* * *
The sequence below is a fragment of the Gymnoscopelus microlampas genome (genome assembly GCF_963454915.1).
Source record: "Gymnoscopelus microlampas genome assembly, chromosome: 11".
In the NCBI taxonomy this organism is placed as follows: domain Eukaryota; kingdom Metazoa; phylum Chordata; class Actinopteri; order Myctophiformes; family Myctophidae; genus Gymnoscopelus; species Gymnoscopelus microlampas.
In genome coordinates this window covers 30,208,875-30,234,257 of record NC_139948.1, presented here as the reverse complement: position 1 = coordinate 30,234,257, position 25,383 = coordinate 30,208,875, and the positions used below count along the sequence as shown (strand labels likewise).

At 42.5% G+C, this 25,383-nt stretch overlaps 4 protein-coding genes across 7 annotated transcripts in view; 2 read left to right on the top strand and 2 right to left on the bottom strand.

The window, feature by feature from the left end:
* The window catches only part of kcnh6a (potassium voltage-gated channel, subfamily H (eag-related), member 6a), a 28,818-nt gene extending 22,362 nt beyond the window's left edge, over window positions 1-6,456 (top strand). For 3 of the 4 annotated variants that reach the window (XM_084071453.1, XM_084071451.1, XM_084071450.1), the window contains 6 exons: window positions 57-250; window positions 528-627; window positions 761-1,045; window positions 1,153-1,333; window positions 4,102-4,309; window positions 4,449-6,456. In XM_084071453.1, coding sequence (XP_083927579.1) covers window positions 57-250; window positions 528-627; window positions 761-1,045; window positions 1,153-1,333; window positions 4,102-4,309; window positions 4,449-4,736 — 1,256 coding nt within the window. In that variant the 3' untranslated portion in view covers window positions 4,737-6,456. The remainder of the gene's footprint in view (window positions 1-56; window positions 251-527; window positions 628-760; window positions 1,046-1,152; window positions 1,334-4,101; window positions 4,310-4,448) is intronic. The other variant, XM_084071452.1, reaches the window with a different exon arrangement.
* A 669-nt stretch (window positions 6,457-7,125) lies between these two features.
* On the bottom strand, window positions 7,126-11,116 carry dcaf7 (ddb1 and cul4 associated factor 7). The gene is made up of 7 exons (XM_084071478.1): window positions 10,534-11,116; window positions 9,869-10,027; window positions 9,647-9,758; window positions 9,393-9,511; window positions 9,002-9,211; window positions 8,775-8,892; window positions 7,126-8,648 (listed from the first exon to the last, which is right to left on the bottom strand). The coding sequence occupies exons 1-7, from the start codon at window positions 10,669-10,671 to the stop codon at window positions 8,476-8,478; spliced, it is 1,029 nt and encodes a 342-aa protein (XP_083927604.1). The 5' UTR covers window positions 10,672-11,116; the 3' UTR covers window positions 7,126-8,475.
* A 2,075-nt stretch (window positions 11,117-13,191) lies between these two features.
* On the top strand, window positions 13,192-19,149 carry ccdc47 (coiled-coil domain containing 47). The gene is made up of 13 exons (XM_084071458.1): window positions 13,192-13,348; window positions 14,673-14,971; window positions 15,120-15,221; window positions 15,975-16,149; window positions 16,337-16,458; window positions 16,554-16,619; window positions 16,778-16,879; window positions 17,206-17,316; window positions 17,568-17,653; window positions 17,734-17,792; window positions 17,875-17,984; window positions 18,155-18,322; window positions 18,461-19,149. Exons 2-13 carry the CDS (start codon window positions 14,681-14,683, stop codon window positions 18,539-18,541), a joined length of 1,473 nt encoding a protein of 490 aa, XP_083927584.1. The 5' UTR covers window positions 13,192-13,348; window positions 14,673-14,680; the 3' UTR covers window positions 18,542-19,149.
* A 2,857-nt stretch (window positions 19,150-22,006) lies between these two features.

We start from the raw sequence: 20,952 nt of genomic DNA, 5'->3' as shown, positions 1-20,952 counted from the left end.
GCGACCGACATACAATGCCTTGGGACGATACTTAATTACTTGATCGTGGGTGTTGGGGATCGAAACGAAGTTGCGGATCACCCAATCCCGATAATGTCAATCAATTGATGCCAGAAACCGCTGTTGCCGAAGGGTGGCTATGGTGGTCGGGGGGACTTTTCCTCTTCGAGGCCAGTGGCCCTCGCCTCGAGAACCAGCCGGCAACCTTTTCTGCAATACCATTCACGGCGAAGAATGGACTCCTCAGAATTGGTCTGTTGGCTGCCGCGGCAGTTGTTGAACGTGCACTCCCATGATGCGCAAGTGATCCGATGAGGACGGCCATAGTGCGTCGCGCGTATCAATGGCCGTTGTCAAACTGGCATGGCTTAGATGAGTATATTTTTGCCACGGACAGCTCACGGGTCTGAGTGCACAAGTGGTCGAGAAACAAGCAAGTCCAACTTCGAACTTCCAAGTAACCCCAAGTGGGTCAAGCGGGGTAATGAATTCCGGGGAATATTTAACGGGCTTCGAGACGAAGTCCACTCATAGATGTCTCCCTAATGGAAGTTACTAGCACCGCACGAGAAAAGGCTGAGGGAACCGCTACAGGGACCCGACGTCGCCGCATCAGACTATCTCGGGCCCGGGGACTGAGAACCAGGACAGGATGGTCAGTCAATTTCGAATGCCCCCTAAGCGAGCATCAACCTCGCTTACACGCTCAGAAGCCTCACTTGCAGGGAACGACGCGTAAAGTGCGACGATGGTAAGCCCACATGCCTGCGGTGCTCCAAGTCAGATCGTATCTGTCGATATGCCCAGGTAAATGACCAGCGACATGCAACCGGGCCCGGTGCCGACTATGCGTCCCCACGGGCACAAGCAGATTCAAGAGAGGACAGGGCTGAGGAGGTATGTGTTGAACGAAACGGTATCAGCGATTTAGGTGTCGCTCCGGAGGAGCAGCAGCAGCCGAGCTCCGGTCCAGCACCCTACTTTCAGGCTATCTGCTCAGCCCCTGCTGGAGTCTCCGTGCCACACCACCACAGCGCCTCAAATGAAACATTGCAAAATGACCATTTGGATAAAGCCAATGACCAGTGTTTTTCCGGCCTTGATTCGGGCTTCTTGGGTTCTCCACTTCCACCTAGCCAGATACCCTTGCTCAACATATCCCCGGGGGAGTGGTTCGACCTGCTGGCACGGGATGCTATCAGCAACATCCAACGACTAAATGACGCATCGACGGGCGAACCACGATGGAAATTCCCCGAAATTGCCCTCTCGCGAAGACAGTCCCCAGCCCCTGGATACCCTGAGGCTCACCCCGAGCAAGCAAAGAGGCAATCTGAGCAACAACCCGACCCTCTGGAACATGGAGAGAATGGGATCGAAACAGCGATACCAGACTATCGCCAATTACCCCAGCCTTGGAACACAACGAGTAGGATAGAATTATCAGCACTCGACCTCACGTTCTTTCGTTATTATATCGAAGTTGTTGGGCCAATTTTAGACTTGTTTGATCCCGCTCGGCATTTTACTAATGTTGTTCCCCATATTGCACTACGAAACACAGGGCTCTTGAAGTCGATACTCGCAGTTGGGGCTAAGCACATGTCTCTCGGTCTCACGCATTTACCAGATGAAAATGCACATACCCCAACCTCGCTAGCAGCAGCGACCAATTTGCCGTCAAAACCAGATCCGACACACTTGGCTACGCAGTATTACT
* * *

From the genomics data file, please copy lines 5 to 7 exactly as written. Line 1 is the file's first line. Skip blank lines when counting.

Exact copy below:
At 42.5% G+C, this 25,383-nt stretch overlaps 4 protein-coding genes across 7 annotated transcripts in view; 2 read left to right on the top strand and 2 right to left on the bottom strand.

The window, feature by feature from the left end:
* The window catches only part of kcnh6a (potassium voltage-gated channel, subfamily H (eag-related), member 6a), a 28,818-nt gene extending 22,362 nt beyond the window's left edge, over window positions 1-6,456 (top strand). For 3 of the 4 annotated variants that reach the window (XM_084071453.1, XM_084071451.1, XM_084071450.1), the window contains 6 exons: window positions 57-250; window positions 528-627; window positions 761-1,045; window positions 1,153-1,333; window positions 4,102-4,309; window positions 4,449-6,456. In XM_084071453.1, coding sequence (XP_083927579.1) covers window positions 57-250; window positions 528-627; window positions 761-1,045; window positions 1,153-1,333; window positions 4,102-4,309; window positions 4,449-4,736 — 1,256 coding nt within the window. In that variant the 3' untranslated portion in view covers window positions 4,737-6,456. The remainder of the gene's footprint in view (window positions 1-56; window positions 251-527; window positions 628-760; window positions 1,046-1,152; window positions 1,334-4,101; window positions 4,310-4,448) is intronic. The other variant, XM_084071452.1, reaches the window with a different exon arrangement.